# Primitive of Reciprocal of p by Sine of a x plus q by Cosine of a x plus Root of p squared plus q squared

## Theorem

$\ds \int \frac {\d x} {p \sin a x + q \cos a x + \sqrt {p^2 + q^2} } = \frac {-1} {a \sqrt {p^2 + q^2} } \map \tan {\frac \pi 4 - \frac {a x + \arctan \frac q p} 2} + C$

## Proof

Let $\theta = \arctan \dfrac p q$.

Then by the definitions of sine, cosine and tangent:

 $\text {(1)}: \quad$ $\ds \cos \theta$ $=$ $\ds \frac q {\sqrt {p^2 + q^2} }$ $\ds \sin \theta$ $=$ $\ds \frac p {\sqrt {p^2 + q^2} }$

Now consider:

 $\ds \map \cos {\frac \pi 2 - a x - \theta}$ $=$ $\ds \map \cos {\frac \pi 2 - a x} \cos \theta + \map \sin {\frac \pi 2 - a x} \sin \theta$ Cosine of Difference $\ds$ $=$ $\ds \sin a x \cos \theta + \cos a x \sin \theta$ Sine of Complement equals Cosine $\ds$ $=$ $\ds \map \sin {a x + \theta}$ Sine of Sum

Then let $\theta' = \arctan \dfrac q p$.

$\theta' = \arccot \dfrac p q$.

Hence:

 $\ds \map \tan {\frac \pi 2 - \theta}$ $=$ $\ds \cot \theta$ Tangent of Complement equals Cotangent $\ds$ $=$ $\ds \tan \theta'$ $\text {(2)}: \quad$ $\ds \leadsto \ \$ $\ds \theta$ $=$ $\ds \frac \pi 2 - \theta'$

Thus:

 $\ds \int \frac {\d x} {p \sin a x + q \cos a x + \sqrt {p^2 + q^2} }$ $=$ $\ds \dfrac 1 {\sqrt {p^2 + q^2} } \int \frac {\d x} {\dfrac p {\sqrt {p^2 + q^2} } \sin a x + \dfrac q {\sqrt {p^2 + q^2} } \cos a x + 1}$ $\ds$ $=$ $\ds \dfrac 1 {\sqrt {p^2 + q^2} } \int \frac {\d x} {\sin \theta \sin a x + \cos \theta \cos a x + 1}$ from $(1)$ $\ds$ $=$ $\ds \dfrac 1 {\sqrt {p^2 + q^2} } \int \frac {\d x} {\map \cos {\theta - a x} + 1}$ Cosine of Difference $\ds$ $=$ $\ds \dfrac 1 {\sqrt {p^2 + q^2} } \int \frac {\d x} {\map \cos {\frac \pi 2 - a x - \theta'} + 1}$ from $(2)$ $\ds$ $=$ $\ds \dfrac 1 {\sqrt {p^2 + q^2} } \int \frac {\d x} {2 \map {\cos^2} { {\paren {\frac \pi 2 - a x - \theta'} / 2} } }$ Square of Cosine $\ds$ $=$ $\ds \dfrac 1 {2 \sqrt {p^2 + q^2} } \int \map {\sec^2} {\frac \pi 4 - \frac {a x + \theta'} 2} \rd x$ Definition of Real Secant Function $\ds$ $=$ $\ds \dfrac 1 {2 \sqrt {p^2 + q^2} } \dfrac {-2} a \map \tan {\frac \pi 4 - \frac {a x + \theta'} 2} + C$ Primitive of $\sec^2 a x$ $\ds$ $=$ $\ds -\dfrac {-1} {a \sqrt {p^2 + q^2} } \map \tan {\frac \pi 4 - \frac {a x + \arctan \frac q p} 2} + C$ substituting for $\theta'$ and simplifying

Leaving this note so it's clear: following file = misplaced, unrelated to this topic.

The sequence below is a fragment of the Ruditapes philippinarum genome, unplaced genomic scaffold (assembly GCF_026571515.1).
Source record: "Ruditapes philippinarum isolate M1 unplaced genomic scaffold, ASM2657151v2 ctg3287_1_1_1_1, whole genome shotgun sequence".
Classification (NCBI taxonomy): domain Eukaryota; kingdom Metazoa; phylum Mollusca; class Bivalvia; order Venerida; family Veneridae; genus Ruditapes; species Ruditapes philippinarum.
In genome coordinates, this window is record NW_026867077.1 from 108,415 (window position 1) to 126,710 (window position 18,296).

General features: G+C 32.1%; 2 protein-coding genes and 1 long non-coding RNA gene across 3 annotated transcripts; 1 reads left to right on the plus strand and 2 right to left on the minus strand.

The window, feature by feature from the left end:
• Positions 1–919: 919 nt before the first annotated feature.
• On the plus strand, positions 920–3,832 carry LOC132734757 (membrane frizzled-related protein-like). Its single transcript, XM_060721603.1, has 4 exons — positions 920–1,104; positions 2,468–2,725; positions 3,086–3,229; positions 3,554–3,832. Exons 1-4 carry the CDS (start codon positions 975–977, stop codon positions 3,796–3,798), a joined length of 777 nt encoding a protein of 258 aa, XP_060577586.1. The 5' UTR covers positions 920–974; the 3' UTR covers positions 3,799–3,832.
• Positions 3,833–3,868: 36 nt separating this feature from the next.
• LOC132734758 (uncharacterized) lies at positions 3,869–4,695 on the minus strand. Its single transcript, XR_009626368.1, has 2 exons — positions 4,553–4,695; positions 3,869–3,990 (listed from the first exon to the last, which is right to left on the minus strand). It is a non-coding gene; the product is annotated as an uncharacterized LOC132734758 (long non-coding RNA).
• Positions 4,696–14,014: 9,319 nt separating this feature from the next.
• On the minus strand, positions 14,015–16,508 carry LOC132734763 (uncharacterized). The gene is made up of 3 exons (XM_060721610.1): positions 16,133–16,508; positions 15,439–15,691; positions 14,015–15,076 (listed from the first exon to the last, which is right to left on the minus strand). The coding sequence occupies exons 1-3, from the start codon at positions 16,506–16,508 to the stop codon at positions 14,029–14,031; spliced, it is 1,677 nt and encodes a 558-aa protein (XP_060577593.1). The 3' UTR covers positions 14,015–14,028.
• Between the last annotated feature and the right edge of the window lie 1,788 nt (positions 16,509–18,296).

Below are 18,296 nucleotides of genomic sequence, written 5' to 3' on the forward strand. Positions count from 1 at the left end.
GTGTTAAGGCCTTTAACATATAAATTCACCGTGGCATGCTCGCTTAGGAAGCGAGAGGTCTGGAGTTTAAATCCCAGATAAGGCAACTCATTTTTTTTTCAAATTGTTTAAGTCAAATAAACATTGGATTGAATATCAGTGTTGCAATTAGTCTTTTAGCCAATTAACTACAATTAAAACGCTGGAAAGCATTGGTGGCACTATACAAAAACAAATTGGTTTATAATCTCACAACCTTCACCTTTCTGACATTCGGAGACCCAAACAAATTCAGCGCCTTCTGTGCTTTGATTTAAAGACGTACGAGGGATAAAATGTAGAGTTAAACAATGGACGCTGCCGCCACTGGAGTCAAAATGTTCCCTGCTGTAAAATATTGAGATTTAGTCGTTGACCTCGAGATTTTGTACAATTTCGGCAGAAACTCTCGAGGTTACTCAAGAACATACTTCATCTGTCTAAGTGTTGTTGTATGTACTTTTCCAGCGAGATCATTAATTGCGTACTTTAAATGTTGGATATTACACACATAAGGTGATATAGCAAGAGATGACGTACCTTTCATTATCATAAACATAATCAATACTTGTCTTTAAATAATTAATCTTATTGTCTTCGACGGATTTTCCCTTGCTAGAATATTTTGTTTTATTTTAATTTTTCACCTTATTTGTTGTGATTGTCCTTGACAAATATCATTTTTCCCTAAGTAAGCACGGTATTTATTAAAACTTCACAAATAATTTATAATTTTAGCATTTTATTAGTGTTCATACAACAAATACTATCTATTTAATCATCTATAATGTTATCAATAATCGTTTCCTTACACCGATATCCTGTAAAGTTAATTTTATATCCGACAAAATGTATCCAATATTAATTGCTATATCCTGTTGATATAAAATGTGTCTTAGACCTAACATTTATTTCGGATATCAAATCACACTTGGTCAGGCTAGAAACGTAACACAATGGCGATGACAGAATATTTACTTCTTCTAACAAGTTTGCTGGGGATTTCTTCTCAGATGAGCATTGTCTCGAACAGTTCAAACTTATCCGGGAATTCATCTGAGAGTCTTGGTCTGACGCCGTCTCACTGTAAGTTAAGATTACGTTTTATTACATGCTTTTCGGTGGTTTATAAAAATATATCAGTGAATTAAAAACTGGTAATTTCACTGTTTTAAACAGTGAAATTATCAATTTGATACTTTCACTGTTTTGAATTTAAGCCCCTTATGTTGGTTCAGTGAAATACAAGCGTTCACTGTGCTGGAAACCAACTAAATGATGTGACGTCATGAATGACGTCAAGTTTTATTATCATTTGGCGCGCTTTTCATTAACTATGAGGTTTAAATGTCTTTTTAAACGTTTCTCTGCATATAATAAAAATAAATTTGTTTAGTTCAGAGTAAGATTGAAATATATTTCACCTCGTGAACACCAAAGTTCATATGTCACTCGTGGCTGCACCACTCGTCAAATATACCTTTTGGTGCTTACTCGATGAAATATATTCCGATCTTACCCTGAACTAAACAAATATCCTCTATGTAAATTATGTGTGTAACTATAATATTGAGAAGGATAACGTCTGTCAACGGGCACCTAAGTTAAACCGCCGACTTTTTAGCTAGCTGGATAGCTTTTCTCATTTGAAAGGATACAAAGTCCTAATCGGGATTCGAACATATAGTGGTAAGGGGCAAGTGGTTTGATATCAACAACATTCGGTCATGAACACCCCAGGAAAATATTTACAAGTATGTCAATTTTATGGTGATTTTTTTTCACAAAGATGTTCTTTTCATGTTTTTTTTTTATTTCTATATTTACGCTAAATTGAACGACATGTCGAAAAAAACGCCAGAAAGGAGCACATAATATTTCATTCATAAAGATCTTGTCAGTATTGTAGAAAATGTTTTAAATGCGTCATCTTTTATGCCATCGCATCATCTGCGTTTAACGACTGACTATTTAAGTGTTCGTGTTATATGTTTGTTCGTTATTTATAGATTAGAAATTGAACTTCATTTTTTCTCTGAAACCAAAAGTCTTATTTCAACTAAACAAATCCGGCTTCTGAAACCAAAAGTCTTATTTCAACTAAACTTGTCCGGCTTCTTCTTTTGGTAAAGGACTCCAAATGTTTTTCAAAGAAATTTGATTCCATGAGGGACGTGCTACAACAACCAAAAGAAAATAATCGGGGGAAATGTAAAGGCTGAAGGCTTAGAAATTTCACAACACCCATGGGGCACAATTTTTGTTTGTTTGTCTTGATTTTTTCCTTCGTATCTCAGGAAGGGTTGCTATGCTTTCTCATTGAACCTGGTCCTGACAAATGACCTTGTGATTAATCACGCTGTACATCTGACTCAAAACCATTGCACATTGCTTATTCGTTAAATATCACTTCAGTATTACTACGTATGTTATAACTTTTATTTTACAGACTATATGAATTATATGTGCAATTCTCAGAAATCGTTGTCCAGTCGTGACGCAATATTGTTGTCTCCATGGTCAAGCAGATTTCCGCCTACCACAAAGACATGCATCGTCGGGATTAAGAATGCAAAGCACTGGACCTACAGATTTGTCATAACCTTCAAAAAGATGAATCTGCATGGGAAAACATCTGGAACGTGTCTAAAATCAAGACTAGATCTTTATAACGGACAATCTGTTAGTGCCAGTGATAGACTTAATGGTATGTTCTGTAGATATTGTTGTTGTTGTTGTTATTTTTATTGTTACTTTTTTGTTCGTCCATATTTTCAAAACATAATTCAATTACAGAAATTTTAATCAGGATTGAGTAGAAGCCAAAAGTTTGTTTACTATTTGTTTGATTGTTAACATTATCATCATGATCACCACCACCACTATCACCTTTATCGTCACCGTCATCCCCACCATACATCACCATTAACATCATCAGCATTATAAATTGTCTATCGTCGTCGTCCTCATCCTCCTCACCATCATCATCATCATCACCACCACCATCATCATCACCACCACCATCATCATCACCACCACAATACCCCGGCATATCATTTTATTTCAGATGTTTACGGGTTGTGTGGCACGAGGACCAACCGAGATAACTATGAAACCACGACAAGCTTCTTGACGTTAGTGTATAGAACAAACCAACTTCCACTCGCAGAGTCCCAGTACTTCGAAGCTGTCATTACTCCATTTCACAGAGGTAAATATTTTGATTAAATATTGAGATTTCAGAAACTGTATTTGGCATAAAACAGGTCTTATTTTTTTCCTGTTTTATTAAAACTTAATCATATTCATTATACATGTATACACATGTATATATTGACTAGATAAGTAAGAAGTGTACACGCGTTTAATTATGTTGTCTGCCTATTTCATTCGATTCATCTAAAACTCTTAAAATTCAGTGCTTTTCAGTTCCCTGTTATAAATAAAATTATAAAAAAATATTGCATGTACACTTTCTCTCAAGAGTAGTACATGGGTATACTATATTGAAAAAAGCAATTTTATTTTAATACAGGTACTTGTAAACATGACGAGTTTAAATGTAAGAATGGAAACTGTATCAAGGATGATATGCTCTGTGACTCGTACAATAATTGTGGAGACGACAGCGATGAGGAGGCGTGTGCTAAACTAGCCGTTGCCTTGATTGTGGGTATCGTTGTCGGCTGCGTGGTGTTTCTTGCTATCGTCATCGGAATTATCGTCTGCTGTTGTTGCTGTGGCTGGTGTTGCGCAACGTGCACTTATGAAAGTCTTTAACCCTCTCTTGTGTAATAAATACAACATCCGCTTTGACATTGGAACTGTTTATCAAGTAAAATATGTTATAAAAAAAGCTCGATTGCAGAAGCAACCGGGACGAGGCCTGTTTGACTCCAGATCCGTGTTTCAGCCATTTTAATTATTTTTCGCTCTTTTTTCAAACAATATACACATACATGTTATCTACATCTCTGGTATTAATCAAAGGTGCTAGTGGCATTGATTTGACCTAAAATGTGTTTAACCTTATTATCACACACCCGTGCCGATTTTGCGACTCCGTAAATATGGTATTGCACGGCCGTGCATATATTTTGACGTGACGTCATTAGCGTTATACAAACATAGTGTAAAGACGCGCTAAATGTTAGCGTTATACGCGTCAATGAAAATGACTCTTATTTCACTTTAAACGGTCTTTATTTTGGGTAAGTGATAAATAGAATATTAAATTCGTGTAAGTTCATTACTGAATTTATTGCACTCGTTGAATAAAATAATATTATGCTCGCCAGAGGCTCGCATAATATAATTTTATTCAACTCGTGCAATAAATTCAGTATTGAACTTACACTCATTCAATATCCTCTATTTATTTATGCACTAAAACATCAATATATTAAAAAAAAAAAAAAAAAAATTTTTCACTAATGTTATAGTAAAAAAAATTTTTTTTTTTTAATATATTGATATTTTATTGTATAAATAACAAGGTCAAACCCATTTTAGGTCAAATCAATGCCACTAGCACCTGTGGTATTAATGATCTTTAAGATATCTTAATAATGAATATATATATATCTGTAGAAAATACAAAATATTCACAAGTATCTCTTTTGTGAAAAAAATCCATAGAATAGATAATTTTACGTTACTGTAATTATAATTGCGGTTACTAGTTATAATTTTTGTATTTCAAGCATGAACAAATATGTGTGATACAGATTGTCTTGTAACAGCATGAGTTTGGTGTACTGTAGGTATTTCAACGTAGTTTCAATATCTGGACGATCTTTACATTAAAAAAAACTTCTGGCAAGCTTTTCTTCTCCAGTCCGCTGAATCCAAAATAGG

$\blacksquare$